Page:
“Oh. Yeah, I suppose you’re right.” Snow seemed satisfied with Hunter’s answer, lame though it was, and pushed on deeper into the forest with Hunter trailing behind.
They walked and walked, pushing through dense gray shrubs, deeper and deeper into the forest until finally Hunter judged them to be at its center. The heart of the forest seemed an appropriate place to take the heart of the prince, or so it seemed to him. “Okay, your highness. This is far enough. Would you be so kind as to remove your doublet and lie down here?” He shrugged off his bow and quiver, then placed them on the ground. Finally, he removed his hunting knife from its sheath. The silver blade glinted in the dull gray light. “I’ll make this quick.”
“Make what quick?” Snow arched an eyebrow, and his lips quirked in the least innocent smile Hunter had ever seen. “Cutting out my heart? Oh, please. Like you’re the first one who has tried that line on me.”
Hunter blinked in confusion. “Huh?”
“This isn’t my first joust, pal.” Snow sighed heavily, and placed a hand on Hunter’s shoulder. “I know my stepmother put you up to this. Let me tell you how this is going to play out, okay? See, I fake being all naive and stupidly happy all the time because if my stepmother knew I actually had a brain in my head she would try a lot harder to kill me. Plus, all the syrupy goodness irritates the hell out of her, which I count as a bonus.
“Anyway, should she succeed, my death would throw a big, fat monkey wrench into my plans for world domination. So, I act dumb, and she keeps ordering knights, guards, stable boys and, oddly enough quite a few nuns, to kill me. None of whom have succeeded. You can tell that by the way I’m still breathing.
“They all take me here, to the Dark Forest, too. I have no idea why she thinks this is such a great place to kill me — the lighting is atrocious. But here we are yet again. Seriously, I’d give my left nut for somebody to just once try to kill me at the seashore. Or up in the mountains. I’ve heard they’re beautiful this time of year. But no, she always orders everyone to bring me to the Dark-fucking-Forest.”
Hunter blinked faster, as if blinking could help make sense of what he was hearing. Instead, it just made it harder to see. “I don’t understand.”
Snow sighed. “Okay, let me spell it out. You’re not going to kill me. We’re going to head back to the castle, and stop at a pig farm I know along the way. The farmer there will give you a great price on a pig heart — I throw a lot of business his way. Then you take the heart and give it to my stepmother and tell her it’s mine.”
“What happens when she sees you? She’ll know I lied!”
“No, she won’t. She already thinks I fart magic. She thinks nobody can kill me because of a curse. What curse, you ask? I don’t know and neither does she. Nor does it matter. Lots of things are blamed on curses around here, if you haven’t noticed.”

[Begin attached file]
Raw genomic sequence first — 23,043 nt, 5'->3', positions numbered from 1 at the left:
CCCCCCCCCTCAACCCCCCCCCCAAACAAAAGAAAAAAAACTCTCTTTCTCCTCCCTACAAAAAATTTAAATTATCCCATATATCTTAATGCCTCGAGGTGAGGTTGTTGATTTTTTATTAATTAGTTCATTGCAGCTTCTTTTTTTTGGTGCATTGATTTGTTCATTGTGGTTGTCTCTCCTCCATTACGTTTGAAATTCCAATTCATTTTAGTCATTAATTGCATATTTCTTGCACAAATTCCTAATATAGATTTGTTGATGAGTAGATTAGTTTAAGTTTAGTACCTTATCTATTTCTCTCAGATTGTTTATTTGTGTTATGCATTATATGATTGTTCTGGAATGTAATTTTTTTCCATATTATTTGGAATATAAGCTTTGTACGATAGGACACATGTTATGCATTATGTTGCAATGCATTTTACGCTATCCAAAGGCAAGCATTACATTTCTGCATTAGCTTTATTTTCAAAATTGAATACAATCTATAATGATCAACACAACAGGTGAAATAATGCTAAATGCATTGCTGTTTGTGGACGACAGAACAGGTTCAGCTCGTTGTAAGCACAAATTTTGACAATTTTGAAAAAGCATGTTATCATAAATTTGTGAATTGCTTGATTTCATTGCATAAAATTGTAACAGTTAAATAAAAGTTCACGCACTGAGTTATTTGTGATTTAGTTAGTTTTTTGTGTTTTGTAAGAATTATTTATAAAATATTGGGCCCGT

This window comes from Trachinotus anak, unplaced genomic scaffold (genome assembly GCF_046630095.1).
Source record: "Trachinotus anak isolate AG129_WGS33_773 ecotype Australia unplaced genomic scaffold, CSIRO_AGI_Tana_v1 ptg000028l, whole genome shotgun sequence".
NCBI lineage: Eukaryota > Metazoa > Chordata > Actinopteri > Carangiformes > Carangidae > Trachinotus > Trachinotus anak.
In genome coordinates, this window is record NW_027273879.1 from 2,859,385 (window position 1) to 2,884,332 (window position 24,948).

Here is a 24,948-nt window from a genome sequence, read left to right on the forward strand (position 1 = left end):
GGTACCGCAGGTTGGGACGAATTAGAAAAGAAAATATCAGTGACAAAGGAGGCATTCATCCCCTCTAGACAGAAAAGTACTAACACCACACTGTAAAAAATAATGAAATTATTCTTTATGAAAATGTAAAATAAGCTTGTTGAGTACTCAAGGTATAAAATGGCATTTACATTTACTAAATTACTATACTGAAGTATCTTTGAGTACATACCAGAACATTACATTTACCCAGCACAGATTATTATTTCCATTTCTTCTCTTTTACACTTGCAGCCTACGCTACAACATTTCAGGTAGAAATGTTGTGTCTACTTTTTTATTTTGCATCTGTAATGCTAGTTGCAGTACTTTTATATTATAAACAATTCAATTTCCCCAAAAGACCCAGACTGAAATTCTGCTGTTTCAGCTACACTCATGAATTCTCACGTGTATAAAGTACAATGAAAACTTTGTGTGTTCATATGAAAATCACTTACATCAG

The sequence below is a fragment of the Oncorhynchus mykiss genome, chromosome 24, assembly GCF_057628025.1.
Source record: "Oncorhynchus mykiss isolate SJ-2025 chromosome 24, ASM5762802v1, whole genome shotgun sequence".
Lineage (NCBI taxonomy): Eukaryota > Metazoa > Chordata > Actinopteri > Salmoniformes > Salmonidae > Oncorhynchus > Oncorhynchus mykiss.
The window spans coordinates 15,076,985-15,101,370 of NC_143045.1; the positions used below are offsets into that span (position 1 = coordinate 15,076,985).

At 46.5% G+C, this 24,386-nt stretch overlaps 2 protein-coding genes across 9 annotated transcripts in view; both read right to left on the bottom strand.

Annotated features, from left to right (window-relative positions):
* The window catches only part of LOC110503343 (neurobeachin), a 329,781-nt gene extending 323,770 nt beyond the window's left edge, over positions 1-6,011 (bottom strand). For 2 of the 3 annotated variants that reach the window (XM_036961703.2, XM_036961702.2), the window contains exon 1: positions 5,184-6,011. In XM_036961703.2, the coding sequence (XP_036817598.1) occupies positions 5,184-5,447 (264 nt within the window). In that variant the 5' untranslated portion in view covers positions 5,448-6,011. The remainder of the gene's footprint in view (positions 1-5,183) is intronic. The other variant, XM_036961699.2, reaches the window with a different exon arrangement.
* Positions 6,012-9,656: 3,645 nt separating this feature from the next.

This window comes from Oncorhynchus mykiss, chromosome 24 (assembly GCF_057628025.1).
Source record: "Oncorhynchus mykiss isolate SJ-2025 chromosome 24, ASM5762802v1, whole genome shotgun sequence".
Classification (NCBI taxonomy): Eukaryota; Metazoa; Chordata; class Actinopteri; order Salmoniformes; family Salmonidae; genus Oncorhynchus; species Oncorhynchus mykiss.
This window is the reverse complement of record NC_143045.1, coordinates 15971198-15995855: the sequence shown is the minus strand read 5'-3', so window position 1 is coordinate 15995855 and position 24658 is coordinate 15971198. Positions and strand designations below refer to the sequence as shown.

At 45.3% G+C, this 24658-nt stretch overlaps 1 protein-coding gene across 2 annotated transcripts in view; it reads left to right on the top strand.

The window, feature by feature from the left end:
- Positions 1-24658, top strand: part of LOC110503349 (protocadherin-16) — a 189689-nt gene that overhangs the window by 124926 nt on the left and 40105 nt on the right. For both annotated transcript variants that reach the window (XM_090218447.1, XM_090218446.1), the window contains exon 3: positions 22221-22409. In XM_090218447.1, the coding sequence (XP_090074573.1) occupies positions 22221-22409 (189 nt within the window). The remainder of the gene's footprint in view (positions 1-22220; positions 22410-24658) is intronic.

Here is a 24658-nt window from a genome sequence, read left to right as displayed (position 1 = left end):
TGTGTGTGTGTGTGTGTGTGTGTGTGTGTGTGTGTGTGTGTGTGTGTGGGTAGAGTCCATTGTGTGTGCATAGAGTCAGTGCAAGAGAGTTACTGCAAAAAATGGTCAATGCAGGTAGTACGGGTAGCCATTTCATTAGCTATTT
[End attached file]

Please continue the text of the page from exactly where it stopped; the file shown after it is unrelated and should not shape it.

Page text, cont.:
“Well, that’s true, for sure. She mentioned the curse, I think.”
“See? There you go. Anyway, it’s a great plan, and it’s worked before. You seem bright enough to carry it off, too. The others were all as dumb as mud.”
Hunter looked at the knife in his hand. “But it would be easier and safer for me to just to cut out your heart for real.”
“Maybe. I’d make it worth your while not to do it, though.”
“Coin? There are lots of them in the Royal Treasury, and I have a key to the vault.”
Hunter considered the offer. Snow had effectively told him to name his price in coins of the realm. Problem being, he had coin, quite a bit, actually. His father, thickheaded though he was, had invested wisely in pork bellies. And pork ribs. And bacon. Heavy on the bacon. His family owned several pig farms, in fact. Maybe even the one Snow wanted Hunter to buy a pig heart from. He suspected it might be his Uncle Herb. He’d always suspected Uncle Herb was dealing on the pig heart black market. “Nah. I got enough coin, thanks.”
“Okay. What about power? How does the title of Chief Royal Hunter sound to you? You’d oversee all the other hunters, get to order people around, take the best hunting spots for yourself…”
“Naw, that’s Lloyd’s job. He’s a nice enough guy. I don’t want to kick him out of his office. He’s got a potted plant in there and everything.”
“Huh. You’re a tough nut, aren’t you? Well then, there’s this one other thing I can do. It’s sort of a specialty of mine, and I don’t offer it to just anybody. Learned it from a traveling bard my stepmother once ordered to kill me.”
Snow grinned at him. “It needs to be experienced to be understood. Describing it just can’t do it justice. Tell you what — I’ll give you a free sample, and if you like it, you can agree not to kill me afterward.”
Hunter was intrigued. What did he have to lose? He slipped his knife back into his sheath, and stuck out his hand to shake. “It’s a deal. So, what is it called, this specialty of yours?”
“Do you speak Modern Latin?”
Hunter snorted. “I barely speak Olde English.”
Snow smirked. “Fair enough. It’s called fellatio, from the Latin fellare.”
“Sounds like some sort of creamy dessert.”
“Funny, it does usually end up that way.” Snow dropped to his knees and reached for Hunter’s breeches. “All you have to do is stand there and I’ll do the rest, okay?”